Just as I was heading to bed the other night, I performed my obligatory sweep of the TV channels to see if there was anything worth staying up for; I stumbled across “A Taste of Honey”, the film adaptation of Shelagh Delaney’s play, starring Rita Tushingham and Dora Bryant. I wisely decided staying up to watch it all was not a good idea, so hit record closely followed by the sack.
As I drifted off into sleepy bye byes, at that annoying moment when your body is all ready to drift off but your brain suddenly thinks of something liable to keep you awake for some considerable time if not dealt with properly, I recalled that Delaney had featured as the cover star of a single by a band I adore. In fact, she also featured on the sleeve of an imported double compilation album by them too.
I would expect approximately 99.9% of you will know where I’m going with this already. The other 00.1%, listen up.
Today’s song formed part of a release which, it seems, led to the end of one of the greatest bands not just of the 1980s, but ever; a band whose legacy as an influence was not really appreciated by many until some 10-15 years after they split.
I speak, of course, of The Smiths.
August 1987, and The Smiths were about to release what would be their last album of original, studio-recorded material, “Strangeways, Here We Come”. But first, the lead single, “Girlfriend in a Coma”; the 12″ and, lest we forget, the cass-single formats heralded two tracks which were not to be included on the album.
The three tracks, “Girlfriend…”, “I Keep Mine Hidden” and “Work is a Four Letter Word” almost seem to compete against each other to see which can be over quickest, weighing in with timings of 2:04, 1:59 and 2:48 respectively. I don’t mean that they seem rushed, far from it. They just seem, well, short.
Brevity of course was a feature the band understood very well. Take “Please, Please, Please Let Me Get What I Want” which is just 1:53 long. That song is, simply, perfection. Anyone who thinks that “Please, Please…” suffers because of its duration fails to understand that the finest moments in life don’t last for long; you must cherish them, savour them, for soon they will be gone.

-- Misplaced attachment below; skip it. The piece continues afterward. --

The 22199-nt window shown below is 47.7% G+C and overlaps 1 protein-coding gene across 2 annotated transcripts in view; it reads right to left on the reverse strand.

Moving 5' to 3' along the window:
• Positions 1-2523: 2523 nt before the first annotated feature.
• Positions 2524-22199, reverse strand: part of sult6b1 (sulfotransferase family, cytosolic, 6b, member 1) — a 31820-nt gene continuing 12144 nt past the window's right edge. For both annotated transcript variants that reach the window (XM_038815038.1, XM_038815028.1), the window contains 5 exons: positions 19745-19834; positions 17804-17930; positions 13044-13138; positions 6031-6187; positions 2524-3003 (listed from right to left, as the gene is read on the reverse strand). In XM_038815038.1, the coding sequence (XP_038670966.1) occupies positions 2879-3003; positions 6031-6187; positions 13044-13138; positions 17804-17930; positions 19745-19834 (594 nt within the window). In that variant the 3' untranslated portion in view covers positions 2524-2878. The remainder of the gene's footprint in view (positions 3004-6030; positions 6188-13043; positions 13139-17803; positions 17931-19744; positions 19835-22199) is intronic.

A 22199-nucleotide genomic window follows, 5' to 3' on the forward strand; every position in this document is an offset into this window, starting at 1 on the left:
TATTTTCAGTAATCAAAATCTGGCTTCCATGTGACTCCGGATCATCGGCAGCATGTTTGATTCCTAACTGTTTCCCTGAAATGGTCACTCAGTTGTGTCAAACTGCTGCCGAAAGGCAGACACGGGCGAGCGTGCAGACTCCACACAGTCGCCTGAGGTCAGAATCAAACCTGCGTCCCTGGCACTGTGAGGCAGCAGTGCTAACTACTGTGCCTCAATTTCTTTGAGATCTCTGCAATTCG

But I digress. One of those extra tracks, “Work is a Four Letter Word”, is often cited as being the reason The Smiths split. In an interview with Record Collector in 1992, Johnny Marr said: “‘Work Is A Four Letter Word’ I hated. That was the last straw, really. I didn’t form a group to perform Cilla Black songs. That was it, really.”
The final two singles the band released (“I Started Something I Couldn’t Finish” and “Last Night I Dreamt That Somebody Loved Me”) soon followed, and it has just occurred to me that the additional tracks on those releases were all different versions of already established favourites: the Troy Tate produced version of “Pretty Girls Make Graves”, Peel Sessions of “Rusholme Ruffians”, “Nowhere Fast” and “William, It Was Really Nothing”, a live version of “Some Girls Are Bigger Than Others” (containing an extra verse, axed from the album version) , a live cover of “What’s The World”, a song by James.
That’s because, I now realise, “Work is a Four Letter Word” was recorded in the same session as “I Keep Mine Hidden” and as such today’s choice is the last ever original composition recorded by The Smiths:
The same 99.9% of you will know that the original vinyl releases of all (or if not all, most) of The Smiths records had a message etched into the run-out groove. The message on the B-Side of “Girlfriend in a Coma” reads: “And never more shall be so”.
In other words: Goodbye.